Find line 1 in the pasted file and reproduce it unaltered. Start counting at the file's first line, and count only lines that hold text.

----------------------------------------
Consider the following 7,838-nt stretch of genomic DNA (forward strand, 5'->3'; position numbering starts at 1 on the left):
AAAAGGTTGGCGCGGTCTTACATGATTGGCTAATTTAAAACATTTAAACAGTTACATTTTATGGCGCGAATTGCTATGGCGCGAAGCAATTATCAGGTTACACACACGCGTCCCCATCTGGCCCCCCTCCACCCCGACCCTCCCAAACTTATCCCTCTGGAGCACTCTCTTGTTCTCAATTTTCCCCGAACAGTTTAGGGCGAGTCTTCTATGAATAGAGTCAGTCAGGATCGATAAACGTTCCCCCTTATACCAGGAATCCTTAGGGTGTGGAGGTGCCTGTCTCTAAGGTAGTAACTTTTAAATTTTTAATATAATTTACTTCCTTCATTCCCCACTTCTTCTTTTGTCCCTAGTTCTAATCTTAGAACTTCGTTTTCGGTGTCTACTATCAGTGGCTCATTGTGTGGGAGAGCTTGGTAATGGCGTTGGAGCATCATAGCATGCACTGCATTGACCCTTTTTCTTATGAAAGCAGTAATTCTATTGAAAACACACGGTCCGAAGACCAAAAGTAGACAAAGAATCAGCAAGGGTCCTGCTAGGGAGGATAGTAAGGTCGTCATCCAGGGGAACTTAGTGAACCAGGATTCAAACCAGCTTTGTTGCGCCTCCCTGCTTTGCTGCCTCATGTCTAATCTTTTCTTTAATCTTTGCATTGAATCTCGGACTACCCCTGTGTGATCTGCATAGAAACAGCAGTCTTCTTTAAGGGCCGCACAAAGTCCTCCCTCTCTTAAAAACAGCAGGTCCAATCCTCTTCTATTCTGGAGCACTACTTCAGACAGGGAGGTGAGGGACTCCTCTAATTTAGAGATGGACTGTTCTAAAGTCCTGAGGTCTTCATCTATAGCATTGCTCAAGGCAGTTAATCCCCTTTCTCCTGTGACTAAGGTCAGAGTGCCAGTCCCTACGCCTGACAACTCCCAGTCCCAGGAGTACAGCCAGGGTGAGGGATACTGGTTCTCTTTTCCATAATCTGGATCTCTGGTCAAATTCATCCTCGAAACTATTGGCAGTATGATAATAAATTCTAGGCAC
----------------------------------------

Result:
Consider the following 7,838-nt stretch of genomic DNA (forward strand, 5'->3'; position numbering starts at 1 on the left):